A biologist captured mesmerising video of a jellyfish gliding between reflections of Venetian palaces on Easter Sunday.

Andrea Mangoni, who works in Venice, told Reuters that recent low tide and low traffic amid Italy's coronavirus restrictions had increased water transparency and made it possible to observe marine life directly in the centre of the city, an unexpected positive side effect of the Covid-19 pandemic.

"I was able to film a jellyfish that was swimming close to the San Marco square, only few inches below the water surface," he said.

Attilio Rinaldi, an adjunct professor from the Department of Biological, Geological, and Environmental Sciences at Italy's University of Bologna, told Reuters the species seen in the video, the rhisostoma pulmo, is very common in the upper Adriatic and could enter the Venetian canals through tidal flows that connect the upper Adriatic to the lagoon.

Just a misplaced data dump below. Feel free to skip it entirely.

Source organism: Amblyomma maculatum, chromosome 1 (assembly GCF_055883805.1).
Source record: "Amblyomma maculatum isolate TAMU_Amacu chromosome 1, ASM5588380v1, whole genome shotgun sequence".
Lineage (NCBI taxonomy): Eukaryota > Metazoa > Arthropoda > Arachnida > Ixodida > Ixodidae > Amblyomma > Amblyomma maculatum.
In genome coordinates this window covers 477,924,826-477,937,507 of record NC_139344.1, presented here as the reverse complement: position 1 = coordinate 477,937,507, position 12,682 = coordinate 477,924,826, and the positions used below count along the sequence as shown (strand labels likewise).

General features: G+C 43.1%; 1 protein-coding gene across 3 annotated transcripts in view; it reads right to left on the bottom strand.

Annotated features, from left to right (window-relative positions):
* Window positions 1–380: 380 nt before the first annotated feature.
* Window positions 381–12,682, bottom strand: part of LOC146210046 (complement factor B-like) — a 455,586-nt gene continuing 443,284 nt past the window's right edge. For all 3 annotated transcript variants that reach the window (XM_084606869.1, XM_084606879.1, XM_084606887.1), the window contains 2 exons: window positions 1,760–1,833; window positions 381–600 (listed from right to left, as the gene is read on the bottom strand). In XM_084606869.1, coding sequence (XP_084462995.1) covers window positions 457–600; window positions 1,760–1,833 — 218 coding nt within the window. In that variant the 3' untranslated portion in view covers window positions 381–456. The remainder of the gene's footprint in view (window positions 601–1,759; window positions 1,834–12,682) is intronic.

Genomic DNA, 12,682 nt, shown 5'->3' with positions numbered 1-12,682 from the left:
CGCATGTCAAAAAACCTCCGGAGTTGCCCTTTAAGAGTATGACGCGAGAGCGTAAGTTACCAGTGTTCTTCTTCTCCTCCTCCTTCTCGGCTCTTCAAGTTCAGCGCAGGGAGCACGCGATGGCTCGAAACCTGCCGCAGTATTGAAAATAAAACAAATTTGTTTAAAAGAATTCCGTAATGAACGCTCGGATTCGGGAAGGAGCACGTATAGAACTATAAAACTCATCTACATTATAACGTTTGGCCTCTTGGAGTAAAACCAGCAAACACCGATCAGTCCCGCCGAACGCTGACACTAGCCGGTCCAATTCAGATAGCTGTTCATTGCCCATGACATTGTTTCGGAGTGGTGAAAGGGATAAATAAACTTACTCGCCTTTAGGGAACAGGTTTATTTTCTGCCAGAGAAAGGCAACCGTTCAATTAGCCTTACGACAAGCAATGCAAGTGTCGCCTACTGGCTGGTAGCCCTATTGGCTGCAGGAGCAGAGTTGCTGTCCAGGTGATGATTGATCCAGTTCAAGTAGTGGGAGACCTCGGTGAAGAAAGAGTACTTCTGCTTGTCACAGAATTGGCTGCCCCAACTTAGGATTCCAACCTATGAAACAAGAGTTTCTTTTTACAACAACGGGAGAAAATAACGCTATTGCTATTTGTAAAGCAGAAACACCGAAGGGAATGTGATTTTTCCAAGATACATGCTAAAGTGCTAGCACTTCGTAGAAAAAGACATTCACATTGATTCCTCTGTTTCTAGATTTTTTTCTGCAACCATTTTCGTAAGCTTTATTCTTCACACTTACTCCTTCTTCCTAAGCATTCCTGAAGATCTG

Maciej Manko from the Department of Marine Plankton Research Institute of the Oceanography University of Gdansk, Poland, explained that previous research has shown this type of jellyfish can travel through networks of natural channels easily, so it would be possible for the species to get into the Venetian canals.

Mr Mangoni's underwater video shows a range of other aquatic life in the city's unusually still canals.